For decades, the pathologic classification of myeloid neoplasms has provided the framework necessary to dissect and study a group of diseases that, in many ways, is far more similar than it is different. Myeloid neoplasms are not afforded the clear anatomic boundaries given to solid tumors, and their clinical manifestations overlap significantly. As such, the pathologic demarcations that have been historically set for the diagnosis of these malignancies have been critical to understand the pathophysiology and, more importantly, to identify effective therapies. However, although existing pathologic boxes capture the majority of cases, a significant minority of cases does not fall neatly into 1 category. To address this, the World Health Organization (WHO) includes an “unclassifiable” category to coalesce these entities when cases do not fully meet criteria for bona fide disease subtypes. Unfortunately, the unintended consequence of this is that patients with “unclassifiable” hematologic malignancies often have no approved therapeutic options and do not qualify for clinical trials that are designed for specific diseases. These issues are amplified in patients with so-called overlap syndromes, defined as myelodysplastic /myeloproliferative neoplasms (MDS/MPNs) by the WHO, because they lie at the interphase of pathologically defined myeloid neoplasms and are inherently difficult to classify. Furthermore, the “unclassifiable” subtype of MDS/MPNs, MDS/MPN-U, actually occurs more commonly than most other MDS/MPN diagnosis categories.1  Given that clinical trials per capita for MDS/MPNs are among the lowest across adult cancers and no therapy has been approved that alters their natural history, strategies to understand and classify MDS/MPN-U are critically needed.

In this issue of Blood, Palomo and colleagues describe the use of whole-genome sequencing to establish the mutational spectrum and clonal architecture of MDS/MPNs with the goal of identifying genomic signatures that could reclassify cases pathologically designated as MDS/MPN-U.2  They profiled a clinically annotated cohort of 367 MDS/MPN patients, including 106 MDS/MPN-U cases and 71 cases of atypical chronic myeloid leukemia (aCML) and MDS/MPN with ring sideroblasts and thrombocytosis (MDS/MPN-RS-T), respectively. Although the authors confirm known mutational frequencies and clonal architecture of MDS/MPNs as previously reported,3-6  they importantly identify or validate genomic signatures that can be readily derived from existing clinical next-generation sequencing (NGS) assays. These signatures were then able to reclassify MDS/MPN-U cases into subtypes resembling other bona fide MDS/MPN entities. For example, cases with biallelic mutations of TET2 and those with comutation of SRSF2 with either TET2 or RUNX1 were deemed “CMML-like.” These MDS/MPN-U cases were clinically similar to pathologically defined chronic myelomonocytic leukemia (CMML) to include a relative increase in monocytes. Clinical similarities were also seen between “MDS/MPN-RS-T-like” and “aCML-like” genomic signatures and their respective disease category. These findings were validated in an external cohort demonstrating reproducibility and applicability to more targeted and clinically relevant NGS. Ultimately, 61% of all MDS/MPN-U cases could be genomically reclassified as another MDS/MPN subtype, whereas the remaining cases were either classified as harboring a TP53 mutation (13%), a rare event in MDS/MPN, or as genomically ambiguous (26%).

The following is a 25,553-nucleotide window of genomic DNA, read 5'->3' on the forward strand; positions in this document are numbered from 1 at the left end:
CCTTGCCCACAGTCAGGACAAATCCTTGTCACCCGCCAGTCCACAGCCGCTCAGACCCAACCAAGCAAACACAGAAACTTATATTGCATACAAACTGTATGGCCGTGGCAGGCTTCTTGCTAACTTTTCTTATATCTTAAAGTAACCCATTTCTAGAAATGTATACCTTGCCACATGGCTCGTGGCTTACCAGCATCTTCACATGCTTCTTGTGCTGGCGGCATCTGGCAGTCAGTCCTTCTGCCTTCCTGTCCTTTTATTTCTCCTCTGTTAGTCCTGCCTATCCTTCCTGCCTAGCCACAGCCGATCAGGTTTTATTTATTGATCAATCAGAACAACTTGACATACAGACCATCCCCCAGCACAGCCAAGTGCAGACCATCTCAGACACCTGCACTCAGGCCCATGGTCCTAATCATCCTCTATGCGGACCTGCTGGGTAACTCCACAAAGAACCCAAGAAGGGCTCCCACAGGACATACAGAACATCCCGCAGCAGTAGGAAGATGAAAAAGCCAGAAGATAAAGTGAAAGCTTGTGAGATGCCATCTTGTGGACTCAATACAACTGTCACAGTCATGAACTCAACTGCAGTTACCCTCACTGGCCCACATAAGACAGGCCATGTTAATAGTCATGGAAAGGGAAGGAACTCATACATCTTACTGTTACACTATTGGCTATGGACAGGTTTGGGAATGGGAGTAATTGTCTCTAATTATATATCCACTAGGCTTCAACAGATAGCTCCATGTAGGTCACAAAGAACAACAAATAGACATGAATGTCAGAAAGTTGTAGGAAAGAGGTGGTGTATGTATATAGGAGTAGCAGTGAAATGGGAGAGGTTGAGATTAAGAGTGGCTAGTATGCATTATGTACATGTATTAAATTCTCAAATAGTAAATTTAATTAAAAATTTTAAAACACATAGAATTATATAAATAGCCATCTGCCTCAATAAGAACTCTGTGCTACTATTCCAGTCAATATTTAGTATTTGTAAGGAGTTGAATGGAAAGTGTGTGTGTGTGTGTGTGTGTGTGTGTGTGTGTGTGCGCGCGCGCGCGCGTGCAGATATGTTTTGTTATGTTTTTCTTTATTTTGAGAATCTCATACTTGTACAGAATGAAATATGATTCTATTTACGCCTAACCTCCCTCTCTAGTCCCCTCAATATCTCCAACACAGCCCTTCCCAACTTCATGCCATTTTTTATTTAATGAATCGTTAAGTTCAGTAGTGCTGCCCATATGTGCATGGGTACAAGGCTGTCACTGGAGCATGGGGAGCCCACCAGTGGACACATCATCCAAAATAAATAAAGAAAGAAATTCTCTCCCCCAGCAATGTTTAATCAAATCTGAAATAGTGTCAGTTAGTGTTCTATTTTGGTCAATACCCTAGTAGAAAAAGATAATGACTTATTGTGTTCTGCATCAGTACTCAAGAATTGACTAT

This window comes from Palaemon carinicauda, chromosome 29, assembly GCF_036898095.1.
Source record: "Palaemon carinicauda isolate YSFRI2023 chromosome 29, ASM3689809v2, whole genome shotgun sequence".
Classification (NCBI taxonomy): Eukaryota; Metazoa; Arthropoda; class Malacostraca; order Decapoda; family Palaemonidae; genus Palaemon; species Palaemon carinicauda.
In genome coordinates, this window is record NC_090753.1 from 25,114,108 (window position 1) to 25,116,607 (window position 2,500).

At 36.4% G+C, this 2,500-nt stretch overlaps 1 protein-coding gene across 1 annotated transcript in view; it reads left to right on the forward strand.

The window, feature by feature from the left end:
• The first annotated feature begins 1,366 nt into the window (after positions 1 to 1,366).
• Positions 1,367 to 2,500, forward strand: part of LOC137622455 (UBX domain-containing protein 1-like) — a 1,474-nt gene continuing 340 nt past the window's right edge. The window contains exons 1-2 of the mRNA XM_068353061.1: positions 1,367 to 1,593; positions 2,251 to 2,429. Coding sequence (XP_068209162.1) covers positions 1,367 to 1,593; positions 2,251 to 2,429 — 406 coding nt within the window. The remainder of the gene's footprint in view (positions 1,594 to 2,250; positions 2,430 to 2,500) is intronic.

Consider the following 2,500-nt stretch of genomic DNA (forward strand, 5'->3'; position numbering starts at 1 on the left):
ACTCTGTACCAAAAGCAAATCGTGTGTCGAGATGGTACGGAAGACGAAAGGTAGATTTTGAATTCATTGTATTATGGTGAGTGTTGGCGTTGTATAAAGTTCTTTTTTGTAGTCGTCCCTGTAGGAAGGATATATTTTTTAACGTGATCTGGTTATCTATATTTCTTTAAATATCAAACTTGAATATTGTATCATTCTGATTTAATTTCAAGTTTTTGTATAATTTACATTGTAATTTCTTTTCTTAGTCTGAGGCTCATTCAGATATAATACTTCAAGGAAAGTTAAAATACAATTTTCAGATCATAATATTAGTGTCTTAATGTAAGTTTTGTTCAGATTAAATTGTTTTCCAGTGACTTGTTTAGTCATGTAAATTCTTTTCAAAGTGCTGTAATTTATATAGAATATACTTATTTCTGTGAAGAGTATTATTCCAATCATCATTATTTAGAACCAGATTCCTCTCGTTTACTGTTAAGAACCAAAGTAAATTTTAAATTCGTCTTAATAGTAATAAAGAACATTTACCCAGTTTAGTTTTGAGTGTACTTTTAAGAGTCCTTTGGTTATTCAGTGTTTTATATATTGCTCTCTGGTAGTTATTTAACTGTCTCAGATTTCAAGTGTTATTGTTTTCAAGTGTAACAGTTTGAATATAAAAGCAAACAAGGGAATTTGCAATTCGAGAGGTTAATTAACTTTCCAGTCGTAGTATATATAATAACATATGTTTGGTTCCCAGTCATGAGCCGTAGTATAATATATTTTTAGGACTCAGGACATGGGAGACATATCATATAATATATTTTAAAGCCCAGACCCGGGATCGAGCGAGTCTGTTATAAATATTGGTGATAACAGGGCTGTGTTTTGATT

Although the lack of germline controls prohibited a more unbiased assessment of genomic signatures in MDS/MPN, several important observations were made from these data. First, this work adds to mounting evidence that, although genetic assessment cannot fully substitute pathologic diagnosis, clear genotype phenotype relationships exist across MDS/MPNs. Second, it highlights the importance of evaluating coexisting mutational combinations as they provide unique phenotypic insights that can aid in diagnosis.7,8  Finally, these data support the growing body of evidence that genomic signatures can reclassify pathologically ambiguous cases into known disease entities.9  These and other data are giving pause to strict cutoffs for disease diagnosis as exemplified by the recently proposed entity known as “oligomonocytic” CMML.10  The increasing number of studies establishing the utility of genomic signatures for diagnosis makes a future in which inclusion criteria for MDS/MPN clinical trials may not solely require a WHO-defined pathologic diagnosis but also include genomic signatures similar to those proposed in this paper.

Conflict-of-interest disclosure: E.P. has received research funding from Kura Oncology, Incyte, and Bristol Myers Squibb and an honorarium from Novartis.

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